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    March 11, 2020 | 9:30 AM

    How Is the Climate Crisis Affecting Alaska?

    Alaska is enormous. It’s the most enormous state in the union, actually, at more than half a million square miles. To visit the state is to fall in love with it – from the towering 20,000 feet of Mount Denali to the sprawling, harsh Arctic National Wildlife Refuge.

    There’s something about the state that feels so immense and enduring, you might think that climate change couldn’t touch it. But record-breaking temperatures, rapidly melting ice, and huge, hungry wildfires tell a different story.

    Alaska is on the front lines of this crisis.

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    Rising Temperatures

    Here’s the climate reality: In the last 50 years, Alaska has gotten about 2.5 degrees Fahrenheit warmer on average. And if we don’t stop burning fossil fuels, the state could see “historically unprecedented warming” by the end of this century.

    Baked Alaska, indeed. The Last Frontier, as the state is sometimes called, is warming much faster than the lower 48 (the contiguous US has warmed by an average of 1.5 degrees Fahrenheit). Alaskans have experienced especially big departures from the average temperature during the winter and spring months.

    Many towns in Alaska have been hit hard by rising temperatures, including Utqiaġvik, where the average temperature is up an astounding 7 degrees Fahrenheit.

    For hundreds of years, Iñupiat people have made their lives in Utqiaġvik, located at the very northern tip of Alaska and considered the northernmost city in North America. But this drastic change in average temperature means that sea ice is melting, making traditional whalers travel further from the shore into more dangerous conditions in order to find the whales they depend on as a food source. And at the same time that families in Utqiaġvik are dealing with food supply concerns and changes to centuries-old traditions, their homes are in danger too — “across the North Slope, shorelines are eroding as warm ocean waters gnaw away at thawing permafrost bluffs.”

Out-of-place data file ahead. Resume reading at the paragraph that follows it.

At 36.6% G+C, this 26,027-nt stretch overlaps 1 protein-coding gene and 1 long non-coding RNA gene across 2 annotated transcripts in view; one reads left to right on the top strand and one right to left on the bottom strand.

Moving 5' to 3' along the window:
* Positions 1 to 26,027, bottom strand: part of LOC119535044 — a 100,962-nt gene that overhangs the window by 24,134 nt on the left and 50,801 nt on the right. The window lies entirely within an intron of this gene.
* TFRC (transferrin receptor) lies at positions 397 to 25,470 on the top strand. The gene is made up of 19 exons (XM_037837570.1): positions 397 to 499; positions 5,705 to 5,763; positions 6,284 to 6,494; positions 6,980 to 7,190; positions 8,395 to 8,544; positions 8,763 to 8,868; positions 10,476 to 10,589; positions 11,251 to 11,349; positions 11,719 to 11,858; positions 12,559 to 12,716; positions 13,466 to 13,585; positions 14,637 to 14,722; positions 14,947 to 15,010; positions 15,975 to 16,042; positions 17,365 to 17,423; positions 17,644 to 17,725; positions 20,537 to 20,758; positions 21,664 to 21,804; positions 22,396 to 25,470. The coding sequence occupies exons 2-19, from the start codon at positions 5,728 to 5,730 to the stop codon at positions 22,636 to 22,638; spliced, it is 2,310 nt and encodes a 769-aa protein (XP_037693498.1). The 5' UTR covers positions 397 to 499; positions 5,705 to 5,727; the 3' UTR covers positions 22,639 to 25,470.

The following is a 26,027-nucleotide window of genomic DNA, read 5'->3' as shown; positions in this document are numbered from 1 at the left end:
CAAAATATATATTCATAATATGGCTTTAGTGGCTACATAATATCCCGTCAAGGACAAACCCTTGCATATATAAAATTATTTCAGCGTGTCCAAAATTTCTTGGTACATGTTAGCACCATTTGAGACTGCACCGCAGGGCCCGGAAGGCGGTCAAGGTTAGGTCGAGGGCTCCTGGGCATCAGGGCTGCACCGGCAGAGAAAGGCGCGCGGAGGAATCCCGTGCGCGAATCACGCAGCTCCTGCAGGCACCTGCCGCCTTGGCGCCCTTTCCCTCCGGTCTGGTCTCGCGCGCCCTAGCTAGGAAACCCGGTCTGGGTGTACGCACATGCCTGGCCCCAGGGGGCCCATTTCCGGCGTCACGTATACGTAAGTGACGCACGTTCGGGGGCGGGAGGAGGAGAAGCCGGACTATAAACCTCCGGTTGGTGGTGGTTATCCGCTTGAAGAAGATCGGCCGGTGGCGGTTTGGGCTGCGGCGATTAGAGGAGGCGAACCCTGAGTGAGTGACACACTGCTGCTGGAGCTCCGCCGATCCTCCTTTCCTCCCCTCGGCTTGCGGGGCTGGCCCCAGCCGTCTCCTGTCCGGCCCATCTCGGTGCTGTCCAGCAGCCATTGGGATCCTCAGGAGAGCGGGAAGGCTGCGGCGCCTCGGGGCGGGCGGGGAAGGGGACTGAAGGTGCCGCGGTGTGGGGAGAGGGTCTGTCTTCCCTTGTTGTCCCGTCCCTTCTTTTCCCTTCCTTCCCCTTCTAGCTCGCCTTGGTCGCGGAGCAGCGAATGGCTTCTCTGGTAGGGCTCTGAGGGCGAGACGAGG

As biologist Craig George told the Anchorage Daily News, "The term is no longer 'climate change' at Utqiaġvik. It is 'climate changed.’”

    As you can see from the map above, it’s safe to say it’s “climate changed” for the rest of the state, too. The International Arctic Research Center (IARC) at the University of Alaska Fairbanks noted in a 2019 report, “four of the past five years (2014–16, 2018) were warmer than any year prior to 2014.” This record-setting warmth has had two huge consequences for the state: melting sea ice and bigger, more frequent wildfires.

    Changing Sea Ice

    Here’s the climate reality: Sea ice plays a huge role in Alaska’s climate. And today, sea ice is forming later in the season and melting earlier. In fact, according to the National Park Service, “ice coverage in the Arctic is at the lowest levels ever recorded.”

    In August of 2019, there was no ice off of Alaska’s coastline for 150 miles. None. That’s unprecedented. In fact, the average amount of ice covering ocean water around Alaska in September has gone down 13 percent over the last four decades — the equivalent of losing a hunk of sea ice the size of Scotland. And climate models show that, by 2050, Arctic waters could be totally ice-free in the late summer.

    The IARC puts it starkly in its report:

    “The presence of sea ice significantly modulates regional temperatures and moisture, determines the structure of the marine food web, and shapes the kinds of activities that people can or cannot do: from subsistence and travel to resource extraction to national security. Nothing in the Alaska environment is changing faster than sea ice.